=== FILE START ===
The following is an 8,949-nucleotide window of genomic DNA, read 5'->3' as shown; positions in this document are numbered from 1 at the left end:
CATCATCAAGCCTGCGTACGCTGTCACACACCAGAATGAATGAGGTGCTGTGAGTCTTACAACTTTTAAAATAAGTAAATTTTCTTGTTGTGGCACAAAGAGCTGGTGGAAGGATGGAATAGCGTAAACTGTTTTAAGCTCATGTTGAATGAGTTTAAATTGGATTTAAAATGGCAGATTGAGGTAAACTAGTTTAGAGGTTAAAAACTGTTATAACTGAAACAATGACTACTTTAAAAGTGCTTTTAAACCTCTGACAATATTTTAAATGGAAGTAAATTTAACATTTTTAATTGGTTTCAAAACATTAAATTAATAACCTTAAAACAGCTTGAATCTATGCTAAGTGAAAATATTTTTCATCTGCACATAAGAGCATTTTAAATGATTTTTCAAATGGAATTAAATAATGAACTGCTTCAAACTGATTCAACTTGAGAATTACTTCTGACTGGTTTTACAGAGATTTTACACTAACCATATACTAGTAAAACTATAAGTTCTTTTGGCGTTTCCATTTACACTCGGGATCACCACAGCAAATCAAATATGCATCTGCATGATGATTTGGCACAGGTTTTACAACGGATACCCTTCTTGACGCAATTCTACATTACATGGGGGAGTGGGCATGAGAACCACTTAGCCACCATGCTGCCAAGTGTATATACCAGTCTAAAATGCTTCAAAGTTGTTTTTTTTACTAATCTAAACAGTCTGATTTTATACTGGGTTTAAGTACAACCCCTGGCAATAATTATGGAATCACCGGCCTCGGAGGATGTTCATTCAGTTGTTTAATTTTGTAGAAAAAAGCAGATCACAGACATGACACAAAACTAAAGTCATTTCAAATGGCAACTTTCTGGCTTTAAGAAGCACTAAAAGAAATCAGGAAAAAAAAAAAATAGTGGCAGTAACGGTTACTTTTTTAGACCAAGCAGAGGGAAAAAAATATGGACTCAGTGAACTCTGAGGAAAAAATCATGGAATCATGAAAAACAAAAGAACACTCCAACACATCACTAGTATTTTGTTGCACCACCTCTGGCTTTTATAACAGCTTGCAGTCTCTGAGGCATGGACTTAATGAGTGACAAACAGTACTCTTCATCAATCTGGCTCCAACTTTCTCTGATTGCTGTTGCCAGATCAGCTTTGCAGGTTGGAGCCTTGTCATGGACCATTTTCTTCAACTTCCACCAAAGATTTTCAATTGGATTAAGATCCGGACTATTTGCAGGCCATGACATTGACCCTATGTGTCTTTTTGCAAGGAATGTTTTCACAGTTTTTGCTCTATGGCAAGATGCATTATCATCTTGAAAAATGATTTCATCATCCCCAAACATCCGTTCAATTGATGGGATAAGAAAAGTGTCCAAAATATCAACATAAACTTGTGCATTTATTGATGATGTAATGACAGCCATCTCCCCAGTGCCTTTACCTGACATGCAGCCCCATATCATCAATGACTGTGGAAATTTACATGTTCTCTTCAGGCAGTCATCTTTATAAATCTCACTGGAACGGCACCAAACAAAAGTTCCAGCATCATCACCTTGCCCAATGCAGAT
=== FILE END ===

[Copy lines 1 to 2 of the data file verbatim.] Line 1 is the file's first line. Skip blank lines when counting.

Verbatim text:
The following is an 8,949-nucleotide window of genomic DNA, read 5'->3' as shown; positions in this document are numbered from 1 at the left end:
CATCATCAAGCCTGCGTACGCTGTCACACACCAGAATGAATGAGGTGCTGTGAGTCTTACAACTTTTAAAATAAGTAAATTTTCTTGTTGTGGCACAAAGAGCTGGTGGAAGGATGGAATAGCGTAAACTGTTTTAAGCTCATGTTGAATGAGTTTAAATTGGATTTAAAATGGCAGATTGAGGTAAACTAGTTTAGAGGTTAAAAACTGTTATAACTGAAACAATGACTACTTTAAAAGTGCTTTTAAACCTCTGACAATATTTTAAATGGAAGTAAATTTAACATTTTTAATTGGTTTCAAAACATTAAATTAATAACCTTAAAACAGCTTGAATCTATGCTAAGTGAAAATATTTTTCATCTGCACATAAGAGCATTTTAAATGATTTTTCAAATGGAATTAAATAATGAACTGCTTCAAACTGATTCAACTTGAGAATTACTTCTGACTGGTTTTACAGAGATTTTACACTAACCATATACTAGTAAAACTATAAGTTCTTTTGGCGTTTCCATTTACACTCGGGATCACCACAGCAAATCAAATATGCATCTGCATGATGATTTGGCACAGGTTTTACAACGGATACCCTTCTTGACGCAATTCTACATTACATGGGGGAGTGGGCATGAGAACCACTTAGCCACCATGCTGCCAAGTGTATATACCAGTCTAAAATGCTTCAAAGTTGTTTTTTTTACTAATCTAAACAGTCTGATTTTATACTGGGTTTAAGTACAACCCCTGGCAATAATTATGGAATCACCGGCCTCGGAGGATGTTCATTCAGTTGTTTAATTTTGTAGAAAAAAGCAGATCACAGACATGACACAAAACTAAAGTCATTTCAAATGGCAACTTTCTGGCTTTAAGAAGCACTAAAAGAAATCAGGAAAAAAAAAAAATAGTGGCAGTAACGGTTACTTTTTTAGACCAAGCAGAGGGAAAAAAATATGGACTCAGTGAACTCTGAGGAAAAAATCATGGAATCATGAAAAACAAAAGAACACTCCAACACATCACTAGTATTTTGTTGCACCACCTCTGGCTTTTATAACAGCTTGCAGTCTCTGAGGCATGGACTTAATGAGTGACAAACAGTACTCTTCATCAATCTGGCTCCAACTTTCTCTGATTGCTGTTGCCAGATCAGCTTTGCAGGTTGGAGCCTTGTCATGGACCATTTTCTTCAACTTCCACCAAAGATTTTCAATTGGATTAAGATCCGGACTATTTGCAGGCCATGACATTGACCCTATGTGTCTTTTTGCAAGGAATGTTTTCACAGTTTTTGCTCTATGGCAAGATGCATTATCATCTTGAAAAATGATTTCATCATCCCCAAACATCCGTTCAATTGATGGGATAAGAAAAGTGTCCAAAATATCAACATAAACTTGTGCATTTATTGATGATGTAATGACAGCCATCTCCCCAGTGCCTTTACCTGACATGCAGCCCCATATCATCAATGACTGTGGAAATTTACATGTTCTCTTCAGGCAGTCATCTTTATAAATCTCACTGGAACGGCACCAAACAAAAGTTCCAGCATCATCACCTTGCCCAATGCAGAT